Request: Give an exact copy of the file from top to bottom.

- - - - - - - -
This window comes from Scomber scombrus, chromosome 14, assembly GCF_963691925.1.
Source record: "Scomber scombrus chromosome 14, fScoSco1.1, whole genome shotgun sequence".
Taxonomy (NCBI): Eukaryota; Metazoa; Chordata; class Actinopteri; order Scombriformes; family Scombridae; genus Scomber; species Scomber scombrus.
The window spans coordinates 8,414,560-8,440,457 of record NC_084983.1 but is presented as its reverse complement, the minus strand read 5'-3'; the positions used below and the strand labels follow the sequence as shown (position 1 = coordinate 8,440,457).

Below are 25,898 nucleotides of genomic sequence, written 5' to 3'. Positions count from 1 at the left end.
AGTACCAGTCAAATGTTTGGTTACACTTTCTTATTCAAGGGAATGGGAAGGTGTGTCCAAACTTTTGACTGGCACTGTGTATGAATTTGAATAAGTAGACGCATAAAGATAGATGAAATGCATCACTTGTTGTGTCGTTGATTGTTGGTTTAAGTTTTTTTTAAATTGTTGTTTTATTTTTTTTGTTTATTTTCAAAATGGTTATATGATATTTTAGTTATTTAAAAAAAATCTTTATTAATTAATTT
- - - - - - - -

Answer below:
This window comes from Scomber scombrus, chromosome 14, assembly GCF_963691925.1.
Source record: "Scomber scombrus chromosome 14, fScoSco1.1, whole genome shotgun sequence".
Taxonomy (NCBI): Eukaryota; Metazoa; Chordata; class Actinopteri; order Scombriformes; family Scombridae; genus Scomber; species Scomber scombrus.
The window spans coordinates 8,414,560-8,440,457 of record NC_084983.1 but is presented as its reverse complement, the minus strand read 5'-3'; the positions used below and the strand labels follow the sequence as shown (position 1 = coordinate 8,440,457).

Below are 25,898 nucleotides of genomic sequence, written 5' to 3'. Positions count from 1 at the left end.
AGTACCAGTCAAATGTTTGGTTACACTTTCTTATTCAAGGGAATGGGAAGGTGTGTCCAAACTTTTGACTGGCACTGTGTATGAATTTGAATAAGTAGACGCATAAAGATAGATGAAATGCATCACTTGTTGTGTCGTTGATTGTTGGTTTAAGTTTTTTTTAAATTGTTGTTTTATTTTTTTTGTTTATTTTCAAAATGGTTATATGATATTTTAGTTATTTAAAAAAAATCTTTATTAATTAATTT